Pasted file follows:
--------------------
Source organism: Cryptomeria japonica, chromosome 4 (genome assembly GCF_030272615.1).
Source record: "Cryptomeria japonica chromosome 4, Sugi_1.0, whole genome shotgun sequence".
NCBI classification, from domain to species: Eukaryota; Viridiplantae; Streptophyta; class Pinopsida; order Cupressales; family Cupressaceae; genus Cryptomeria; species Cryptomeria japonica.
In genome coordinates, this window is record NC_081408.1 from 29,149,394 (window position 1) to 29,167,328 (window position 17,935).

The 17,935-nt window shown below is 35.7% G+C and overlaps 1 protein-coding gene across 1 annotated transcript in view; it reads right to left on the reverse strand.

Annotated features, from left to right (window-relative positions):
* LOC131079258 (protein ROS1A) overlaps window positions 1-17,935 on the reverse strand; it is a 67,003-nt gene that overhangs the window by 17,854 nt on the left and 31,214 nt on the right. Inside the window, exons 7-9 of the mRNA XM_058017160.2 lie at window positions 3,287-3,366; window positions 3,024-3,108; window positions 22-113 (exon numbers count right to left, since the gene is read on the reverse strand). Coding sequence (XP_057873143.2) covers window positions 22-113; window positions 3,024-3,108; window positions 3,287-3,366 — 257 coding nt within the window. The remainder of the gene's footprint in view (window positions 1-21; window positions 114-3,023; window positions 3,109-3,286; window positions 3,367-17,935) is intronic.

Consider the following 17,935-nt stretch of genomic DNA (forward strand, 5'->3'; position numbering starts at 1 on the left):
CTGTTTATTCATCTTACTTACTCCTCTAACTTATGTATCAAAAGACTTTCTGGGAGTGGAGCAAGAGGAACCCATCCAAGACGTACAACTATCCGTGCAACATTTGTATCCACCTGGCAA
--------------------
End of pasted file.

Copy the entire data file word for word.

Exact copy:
Source organism: Cryptomeria japonica, chromosome 4 (genome assembly GCF_030272615.1).
Source record: "Cryptomeria japonica chromosome 4, Sugi_1.0, whole genome shotgun sequence".
NCBI classification, from domain to species: Eukaryota; Viridiplantae; Streptophyta; class Pinopsida; order Cupressales; family Cupressaceae; genus Cryptomeria; species Cryptomeria japonica.
In genome coordinates, this window is record NC_081408.1 from 29,149,394 (window position 1) to 29,167,328 (window position 17,935).

The 17,935-nt window shown below is 35.7% G+C and overlaps 1 protein-coding gene across 1 annotated transcript in view; it reads right to left on the reverse strand.

Annotated features, from left to right (window-relative positions):
* LOC131079258 (protein ROS1A) overlaps window positions 1-17,935 on the reverse strand; it is a 67,003-nt gene that overhangs the window by 17,854 nt on the left and 31,214 nt on the right. Inside the window, exons 7-9 of the mRNA XM_058017160.2 lie at window positions 3,287-3,366; window positions 3,024-3,108; window positions 22-113 (exon numbers count right to left, since the gene is read on the reverse strand). Coding sequence (XP_057873143.2) covers window positions 22-113; window positions 3,024-3,108; window positions 3,287-3,366 — 257 coding nt within the window. The remainder of the gene's footprint in view (window positions 1-21; window positions 114-3,023; window positions 3,109-3,286; window positions 3,367-17,935) is intronic.

Consider the following 17,935-nt stretch of genomic DNA (forward strand, 5'->3'; position numbering starts at 1 on the left):
CTGTTTATTCATCTTACTTACTCCTCTAACTTATGTATCAAAAGACTTTCTGGGAGTGGAGCAAGAGGAACCCATCCAAGACGTACAACTATCCGTGCAACATTTGTATCCACCTGGCAA